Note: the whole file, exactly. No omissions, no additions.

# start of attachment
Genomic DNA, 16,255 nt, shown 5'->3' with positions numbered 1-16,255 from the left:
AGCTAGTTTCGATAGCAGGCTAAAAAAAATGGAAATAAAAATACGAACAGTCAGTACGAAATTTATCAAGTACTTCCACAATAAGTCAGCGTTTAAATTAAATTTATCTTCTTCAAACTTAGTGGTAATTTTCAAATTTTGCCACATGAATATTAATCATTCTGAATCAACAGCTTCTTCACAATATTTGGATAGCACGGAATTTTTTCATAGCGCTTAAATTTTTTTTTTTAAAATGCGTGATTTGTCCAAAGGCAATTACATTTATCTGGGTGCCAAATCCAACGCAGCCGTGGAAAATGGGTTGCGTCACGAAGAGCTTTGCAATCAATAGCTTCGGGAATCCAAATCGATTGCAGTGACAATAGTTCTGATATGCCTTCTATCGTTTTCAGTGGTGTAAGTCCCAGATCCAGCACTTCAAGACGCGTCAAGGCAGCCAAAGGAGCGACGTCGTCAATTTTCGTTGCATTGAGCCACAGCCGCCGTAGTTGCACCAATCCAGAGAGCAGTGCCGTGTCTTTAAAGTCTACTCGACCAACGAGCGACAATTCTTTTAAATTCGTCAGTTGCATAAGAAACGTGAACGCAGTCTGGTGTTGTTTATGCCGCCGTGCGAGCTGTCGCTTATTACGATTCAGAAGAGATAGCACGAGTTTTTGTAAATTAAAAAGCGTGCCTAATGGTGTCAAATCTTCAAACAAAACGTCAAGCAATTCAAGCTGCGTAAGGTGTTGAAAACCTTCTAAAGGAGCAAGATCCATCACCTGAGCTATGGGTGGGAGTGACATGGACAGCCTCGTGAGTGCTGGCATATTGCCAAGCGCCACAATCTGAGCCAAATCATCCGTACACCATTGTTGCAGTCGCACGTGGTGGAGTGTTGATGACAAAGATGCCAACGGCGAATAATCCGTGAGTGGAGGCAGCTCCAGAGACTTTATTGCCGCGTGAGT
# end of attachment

Genomic DNA, 16,255 nt, shown 5'->3' with positions numbered 1-16,255 from the left:
AGCTAGTTTCGATAGCAGGCTAAAAAAAATGGAAATAAAAATACGAACAGTCAGTACGAAATTTATCAAGTACTTCCACAATAAGTCAGCGTTTAAATTAAATTTATCTTCTTCAAACTTAGTGGTAATTTTCAAATTTTGCCACATGAATATTAATCATTCTGAATCAACAGCTTCTTCACAATATTTGGATAGCACGGAATTTTTTCATAGCGCTTAAATTTTTTTTTTTAAAATGCGTGATTTGTCCAAAGGCAATTACATTTATCTGGGTGCCAAATCCAACGCAGCCGTGGAAAATGGGTTGCGTCACGAAGAGCTTTGCAATCAATAGCTTCGGGAATCCAAATCGATTGCAGTGACAATAGTTCTGATATGCCTTCTATCGTTTTCAGTGGTGTAAGTCCCAGATCCAGCACTTCAAGACGCGTCAAGGCAGCCAAAGGAGCGACGTCGTCAATTTTCGTTGCATTGAGCCACAGCCGCCGTAGTTGCACCAATCCAGAGAGCAGTGCCGTGTCTTTAAAGTCTACTCGACCAACGAGCGACAATTCTTTTAAATTCGTCAGTTGCATAAGAAACGTGAACGCAGTCTGGTGTTGTTTATGCCGCCGTGCGAGCTGTCGCTTATTACGATTCAGAAGAGATAGCACGAGTTTTTGTAAATTAAAAAGCGTGCCTAATGGTGTCAAATCTTCAAACAAAACGTCAAGCAATTCAAGCTGCGTAAGGTGTTGAAAACCTTCTAAAGGAGCAAGATCCATCACCTGAGCTATGGGTGGGAGTGACATGGACAGCCTCGTGAGTGCTGGCATATTGCCAAGCGCCACAATCTGAGCCAAATCATCCGTACACCATTGTTGCAGTCGCACGTGGTGGAGTGTTGATGACAAAGATGCCAACGGCGAATAATCCGTGAGTGGAGGCAGCTCCAGAGACTTTATTGCCGCGTGAGT